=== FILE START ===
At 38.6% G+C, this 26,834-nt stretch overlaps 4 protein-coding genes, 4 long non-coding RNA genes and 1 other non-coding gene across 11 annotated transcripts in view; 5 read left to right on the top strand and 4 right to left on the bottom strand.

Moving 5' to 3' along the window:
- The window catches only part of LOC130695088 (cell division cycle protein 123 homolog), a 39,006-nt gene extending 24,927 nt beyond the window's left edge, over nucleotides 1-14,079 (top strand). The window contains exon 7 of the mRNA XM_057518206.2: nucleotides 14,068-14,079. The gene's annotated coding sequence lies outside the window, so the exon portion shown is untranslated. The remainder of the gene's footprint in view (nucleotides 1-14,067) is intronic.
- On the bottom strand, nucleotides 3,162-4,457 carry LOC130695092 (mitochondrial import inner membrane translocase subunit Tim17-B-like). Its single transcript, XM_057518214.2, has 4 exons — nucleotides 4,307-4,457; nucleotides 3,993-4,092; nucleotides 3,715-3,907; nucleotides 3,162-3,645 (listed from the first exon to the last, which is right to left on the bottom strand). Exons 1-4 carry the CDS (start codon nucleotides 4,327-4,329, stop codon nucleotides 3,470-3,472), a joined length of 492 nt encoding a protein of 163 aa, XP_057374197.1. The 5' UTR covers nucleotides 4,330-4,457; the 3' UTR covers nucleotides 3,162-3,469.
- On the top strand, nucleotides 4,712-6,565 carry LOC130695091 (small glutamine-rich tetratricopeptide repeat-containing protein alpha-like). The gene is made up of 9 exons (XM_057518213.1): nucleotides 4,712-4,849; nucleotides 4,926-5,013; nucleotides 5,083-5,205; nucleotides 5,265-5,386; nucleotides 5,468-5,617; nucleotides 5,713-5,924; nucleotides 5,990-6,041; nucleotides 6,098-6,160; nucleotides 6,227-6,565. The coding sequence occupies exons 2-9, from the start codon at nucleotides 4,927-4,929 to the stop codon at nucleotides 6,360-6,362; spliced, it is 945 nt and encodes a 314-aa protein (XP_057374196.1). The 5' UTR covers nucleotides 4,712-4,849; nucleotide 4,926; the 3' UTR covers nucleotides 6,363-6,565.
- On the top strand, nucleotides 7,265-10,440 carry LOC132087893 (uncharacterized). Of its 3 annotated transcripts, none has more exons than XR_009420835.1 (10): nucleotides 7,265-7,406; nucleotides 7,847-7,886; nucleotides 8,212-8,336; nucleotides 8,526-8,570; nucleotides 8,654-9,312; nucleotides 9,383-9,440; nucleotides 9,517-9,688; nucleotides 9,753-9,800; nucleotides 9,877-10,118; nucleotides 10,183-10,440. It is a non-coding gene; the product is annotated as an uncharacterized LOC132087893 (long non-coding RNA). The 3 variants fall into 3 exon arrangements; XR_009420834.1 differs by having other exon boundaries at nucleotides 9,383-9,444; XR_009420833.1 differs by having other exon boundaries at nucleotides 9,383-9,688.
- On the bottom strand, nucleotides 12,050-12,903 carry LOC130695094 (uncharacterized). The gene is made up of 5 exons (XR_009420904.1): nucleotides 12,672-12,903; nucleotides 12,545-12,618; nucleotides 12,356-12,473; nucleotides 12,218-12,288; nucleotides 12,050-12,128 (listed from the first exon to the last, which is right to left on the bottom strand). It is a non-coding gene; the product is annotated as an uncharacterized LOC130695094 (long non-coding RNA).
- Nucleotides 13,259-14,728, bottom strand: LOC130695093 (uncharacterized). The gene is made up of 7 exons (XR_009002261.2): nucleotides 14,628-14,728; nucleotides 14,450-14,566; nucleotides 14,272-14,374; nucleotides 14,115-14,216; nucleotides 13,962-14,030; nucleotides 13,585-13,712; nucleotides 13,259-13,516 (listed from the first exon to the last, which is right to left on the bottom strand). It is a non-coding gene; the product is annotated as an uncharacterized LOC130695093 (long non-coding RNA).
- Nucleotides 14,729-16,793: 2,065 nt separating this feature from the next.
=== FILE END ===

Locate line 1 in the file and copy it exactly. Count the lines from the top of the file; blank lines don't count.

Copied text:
At 38.6% G+C, this 26,834-nt stretch overlaps 4 protein-coding genes, 4 long non-coding RNA genes and 1 other non-coding gene across 11 annotated transcripts in view; 5 read left to right on the top strand and 4 right to left on the bottom strand.